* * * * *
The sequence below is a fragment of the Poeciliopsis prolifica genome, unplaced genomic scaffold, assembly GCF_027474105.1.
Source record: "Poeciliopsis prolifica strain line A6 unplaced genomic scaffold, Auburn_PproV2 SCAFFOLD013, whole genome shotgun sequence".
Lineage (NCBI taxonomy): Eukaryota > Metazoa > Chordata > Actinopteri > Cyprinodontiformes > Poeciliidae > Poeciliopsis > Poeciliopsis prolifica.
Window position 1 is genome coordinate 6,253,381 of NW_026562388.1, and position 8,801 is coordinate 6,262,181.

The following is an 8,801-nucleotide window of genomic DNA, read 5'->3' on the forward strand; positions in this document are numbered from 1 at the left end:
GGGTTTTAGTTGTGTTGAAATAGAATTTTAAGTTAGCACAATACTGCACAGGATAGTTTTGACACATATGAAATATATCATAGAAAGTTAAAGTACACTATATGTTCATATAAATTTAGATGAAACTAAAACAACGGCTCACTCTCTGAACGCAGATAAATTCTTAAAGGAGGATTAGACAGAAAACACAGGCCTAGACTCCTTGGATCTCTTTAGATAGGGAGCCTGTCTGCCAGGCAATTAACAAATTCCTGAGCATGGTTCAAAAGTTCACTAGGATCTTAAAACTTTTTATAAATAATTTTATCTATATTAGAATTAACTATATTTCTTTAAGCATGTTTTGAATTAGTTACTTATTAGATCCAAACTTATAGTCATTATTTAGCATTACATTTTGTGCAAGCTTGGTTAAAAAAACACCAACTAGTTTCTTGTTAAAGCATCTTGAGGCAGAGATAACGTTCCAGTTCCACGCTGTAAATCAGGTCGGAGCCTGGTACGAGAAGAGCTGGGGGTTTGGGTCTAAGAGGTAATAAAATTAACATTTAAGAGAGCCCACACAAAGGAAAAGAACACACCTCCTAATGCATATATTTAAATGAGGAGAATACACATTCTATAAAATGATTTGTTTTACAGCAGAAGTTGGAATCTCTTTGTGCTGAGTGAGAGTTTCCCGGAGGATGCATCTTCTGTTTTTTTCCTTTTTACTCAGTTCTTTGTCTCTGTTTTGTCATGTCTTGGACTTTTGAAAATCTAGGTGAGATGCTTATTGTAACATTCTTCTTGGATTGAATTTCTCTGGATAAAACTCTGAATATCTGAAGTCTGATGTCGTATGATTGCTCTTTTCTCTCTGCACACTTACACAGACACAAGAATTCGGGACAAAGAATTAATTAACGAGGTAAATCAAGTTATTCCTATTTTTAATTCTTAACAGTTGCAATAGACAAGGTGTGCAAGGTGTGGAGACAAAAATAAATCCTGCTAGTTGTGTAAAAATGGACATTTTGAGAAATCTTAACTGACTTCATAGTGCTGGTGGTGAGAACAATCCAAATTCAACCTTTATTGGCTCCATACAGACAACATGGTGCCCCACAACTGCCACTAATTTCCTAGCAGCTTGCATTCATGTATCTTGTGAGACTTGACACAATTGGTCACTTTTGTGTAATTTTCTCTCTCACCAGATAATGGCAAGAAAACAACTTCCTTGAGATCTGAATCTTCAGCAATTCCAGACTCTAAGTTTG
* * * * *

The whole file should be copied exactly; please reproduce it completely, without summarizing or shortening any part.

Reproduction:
The sequence below is a fragment of the Poeciliopsis prolifica genome, unplaced genomic scaffold, assembly GCF_027474105.1.
Source record: "Poeciliopsis prolifica strain line A6 unplaced genomic scaffold, Auburn_PproV2 SCAFFOLD013, whole genome shotgun sequence".
Lineage (NCBI taxonomy): Eukaryota > Metazoa > Chordata > Actinopteri > Cyprinodontiformes > Poeciliidae > Poeciliopsis > Poeciliopsis prolifica.
Window position 1 is genome coordinate 6,253,381 of NW_026562388.1, and position 8,801 is coordinate 6,262,181.

The following is an 8,801-nucleotide window of genomic DNA, read 5'->3' on the forward strand; positions in this document are numbered from 1 at the left end:
GGGTTTTAGTTGTGTTGAAATAGAATTTTAAGTTAGCACAATACTGCACAGGATAGTTTTGACACATATGAAATATATCATAGAAAGTTAAAGTACACTATATGTTCATATAAATTTAGATGAAACTAAAACAACGGCTCACTCTCTGAACGCAGATAAATTCTTAAAGGAGGATTAGACAGAAAACACAGGCCTAGACTCCTTGGATCTCTTTAGATAGGGAGCCTGTCTGCCAGGCAATTAACAAATTCCTGAGCATGGTTCAAAAGTTCACTAGGATCTTAAAACTTTTTATAAATAATTTTATCTATATTAGAATTAACTATATTTCTTTAAGCATGTTTTGAATTAGTTACTTATTAGATCCAAACTTATAGTCATTATTTAGCATTACATTTTGTGCAAGCTTGGTTAAAAAAACACCAACTAGTTTCTTGTTAAAGCATCTTGAGGCAGAGATAACGTTCCAGTTCCACGCTGTAAATCAGGTCGGAGCCTGGTACGAGAAGAGCTGGGGGTTTGGGTCTAAGAGGTAATAAAATTAACATTTAAGAGAGCCCACACAAAGGAAAAGAACACACCTCCTAATGCATATATTTAAATGAGGAGAATACACATTCTATAAAATGATTTGTTTTACAGCAGAAGTTGGAATCTCTTTGTGCTGAGTGAGAGTTTCCCGGAGGATGCATCTTCTGTTTTTTTCCTTTTTACTCAGTTCTTTGTCTCTGTTTTGTCATGTCTTGGACTTTTGAAAATCTAGGTGAGATGCTTATTGTAACATTCTTCTTGGATTGAATTTCTCTGGATAAAACTCTGAATATCTGAAGTCTGATGTCGTATGATTGCTCTTTTCTCTCTGCACACTTACACAGACACAAGAATTCGGGACAAAGAATTAATTAACGAGGTAAATCAAGTTATTCCTATTTTTAATTCTTAACAGTTGCAATAGACAAGGTGTGCAAGGTGTGGAGACAAAAATAAATCCTGCTAGTTGTGTAAAAATGGACATTTTGAGAAATCTTAACTGACTTCATAGTGCTGGTGGTGAGAACAATCCAAATTCAACCTTTATTGGCTCCATACAGACAACATGGTGCCCCACAACTGCCACTAATTTCCTAGCAGCTTGCATTCATGTATCTTGTGAGACTTGACACAATTGGTCACTTTTGTGTAATTTTCTCTCTCACCAGATAATGGCAAGAAAACAACTTCCTTGAGATCTGAATCTTCAGCAATTCCAGACTCTAAGTTTG